Instrumentarium: a wondrous tropical tapestry inquiring into the techniques of dub

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Boris Hegenbart with 19 Artists, Instrumentarium, Monotype Records, CD mono055 (2012?)

What a wondrous tapestry of soundscapes the digital experimenter Boris Hegenbart stitches here with help from nineteen musicians representing a range of abstract experimental and improvisational music styles. The album is meant to be Hegenbart’s inquiry into the methods and techniques of composing dub music but his results don’t sound very dubby apart from the syncopated rhythms in some tracks. The majority of the 18 tracks on offer (one track features two guest musicians) are at least 3 minutes in length and all come well within 6 minutes so most of them don’t have a lot of time to develop but instead stay more or less as exercises in rhythm looping (as in track 3 with Stephan Mathieu on drums). Although there’s an emotional coolness throughout the album, on the whole it seems quite friendly and benign in approach; I think of it as a community of slightly remote people, minding their own business and respectful of the privacy of others, until such time when someone is in an emergency and needs help, and everyone pitches in to assist without hesitation and needs no thanks to know the recipient appreciates the aid.

Some instruments benefit from Hegenbart’s dissection of the original music samples: the banjo gets a stretchy work-out that almost turns the instrument into a koto on track 4. The night ambience of chirruping insects on that track becomes incredibly spooky. Most musicians featured choose to play guitar or drums; on the other hand Oren Ambarchi couldn’t make up his mind which to play so he ends up playing everything in sight including an organ and on top of it all does some singing (track 10) – now that is really indecisive! On track 6, Bernhard Gunter plays an electric cellotar which sounds like the kind of keyboard guitar-shaped object I’ve seen in videos where the kooky Kazakh Borat tries to channel his hero Freddie Mercury but actually generates some very nice tones and tunes in the time it has.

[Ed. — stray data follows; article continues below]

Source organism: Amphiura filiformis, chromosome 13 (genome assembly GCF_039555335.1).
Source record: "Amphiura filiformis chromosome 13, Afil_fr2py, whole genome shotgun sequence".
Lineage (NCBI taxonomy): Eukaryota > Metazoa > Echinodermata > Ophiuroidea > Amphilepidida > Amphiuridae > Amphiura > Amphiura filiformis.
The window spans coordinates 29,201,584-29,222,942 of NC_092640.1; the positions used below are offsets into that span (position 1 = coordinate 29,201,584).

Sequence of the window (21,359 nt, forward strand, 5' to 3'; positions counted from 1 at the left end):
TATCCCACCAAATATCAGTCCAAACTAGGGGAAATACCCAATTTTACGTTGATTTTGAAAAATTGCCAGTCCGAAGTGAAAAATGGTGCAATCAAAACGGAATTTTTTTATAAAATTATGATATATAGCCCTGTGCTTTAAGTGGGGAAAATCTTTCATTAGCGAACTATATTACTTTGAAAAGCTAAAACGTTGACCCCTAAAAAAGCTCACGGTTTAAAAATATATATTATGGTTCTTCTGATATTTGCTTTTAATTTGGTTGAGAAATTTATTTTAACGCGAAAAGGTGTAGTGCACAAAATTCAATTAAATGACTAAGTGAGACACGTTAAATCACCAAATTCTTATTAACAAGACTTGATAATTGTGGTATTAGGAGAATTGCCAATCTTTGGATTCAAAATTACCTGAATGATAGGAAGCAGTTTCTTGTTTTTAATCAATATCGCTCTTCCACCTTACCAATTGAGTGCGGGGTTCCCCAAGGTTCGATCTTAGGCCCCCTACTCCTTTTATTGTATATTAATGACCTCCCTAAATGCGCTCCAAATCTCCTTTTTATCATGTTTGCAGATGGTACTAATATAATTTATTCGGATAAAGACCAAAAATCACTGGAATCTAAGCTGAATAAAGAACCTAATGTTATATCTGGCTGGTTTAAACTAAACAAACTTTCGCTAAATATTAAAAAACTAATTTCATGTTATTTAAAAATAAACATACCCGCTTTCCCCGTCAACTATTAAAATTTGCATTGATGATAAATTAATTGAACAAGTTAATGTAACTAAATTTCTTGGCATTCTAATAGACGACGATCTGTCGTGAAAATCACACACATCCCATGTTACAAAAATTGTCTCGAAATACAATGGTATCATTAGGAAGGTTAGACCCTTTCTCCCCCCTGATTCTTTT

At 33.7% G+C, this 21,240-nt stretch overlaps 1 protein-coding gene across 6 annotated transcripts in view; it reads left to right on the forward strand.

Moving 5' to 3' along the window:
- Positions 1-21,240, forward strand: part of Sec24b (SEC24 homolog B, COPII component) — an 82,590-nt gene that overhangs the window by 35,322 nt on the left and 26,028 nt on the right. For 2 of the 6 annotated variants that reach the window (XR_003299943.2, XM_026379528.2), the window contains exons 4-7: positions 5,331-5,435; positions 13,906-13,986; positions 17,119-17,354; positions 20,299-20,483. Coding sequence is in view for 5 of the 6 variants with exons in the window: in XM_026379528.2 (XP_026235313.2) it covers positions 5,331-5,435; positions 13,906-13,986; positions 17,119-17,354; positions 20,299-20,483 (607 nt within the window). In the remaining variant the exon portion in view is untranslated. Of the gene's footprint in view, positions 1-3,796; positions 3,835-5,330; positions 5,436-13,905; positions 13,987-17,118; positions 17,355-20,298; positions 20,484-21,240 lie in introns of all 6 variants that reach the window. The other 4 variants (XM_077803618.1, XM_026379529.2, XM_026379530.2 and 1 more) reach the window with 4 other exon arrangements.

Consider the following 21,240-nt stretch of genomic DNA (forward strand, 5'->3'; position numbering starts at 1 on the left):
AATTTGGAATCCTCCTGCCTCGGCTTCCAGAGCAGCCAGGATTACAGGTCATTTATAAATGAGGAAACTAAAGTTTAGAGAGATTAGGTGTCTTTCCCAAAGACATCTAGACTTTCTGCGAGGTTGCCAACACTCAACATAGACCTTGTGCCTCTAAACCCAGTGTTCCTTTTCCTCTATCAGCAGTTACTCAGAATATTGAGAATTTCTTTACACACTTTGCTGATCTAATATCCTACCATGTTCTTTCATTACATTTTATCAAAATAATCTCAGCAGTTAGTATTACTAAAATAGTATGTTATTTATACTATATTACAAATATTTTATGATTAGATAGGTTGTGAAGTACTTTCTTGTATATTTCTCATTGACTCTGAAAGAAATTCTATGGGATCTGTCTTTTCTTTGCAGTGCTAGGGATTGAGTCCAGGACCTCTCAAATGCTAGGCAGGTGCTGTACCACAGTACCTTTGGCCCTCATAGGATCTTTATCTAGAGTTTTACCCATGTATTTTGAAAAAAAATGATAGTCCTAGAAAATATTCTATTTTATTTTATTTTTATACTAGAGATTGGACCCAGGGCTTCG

Though most tracks lack a distinctive personality that might be associated with the source material and their owners which is a bit of drawback, a few are stand-outs with regard to having an identity: the aforementioned track 4 with David Grubbs on banjo, track 6 and track 8 (Fred Frith on guitar), to name a few. Ambarchi’s track does sound quite dubby in sound and rhythm and there is a wild and wacky edge to the blurred singing over the tropical music. Marc Weiser’s guitar piece (track 11) is turned into something very hypnotic and Martin Brandlmayr’s drums contribution (track 12) is a beautiful and seductive piece that threatens to go quite haywire at times.

Overall this album is a pleasant listening experience with sometimes very beguiling and seductive music suggestive of laid-back holiday tropical beach ambience and open-air discos. Haven’t had much of that warm summer experience lately with all the heavy winter rain that’s been falling over the past few days …

Contact: Monotype Records

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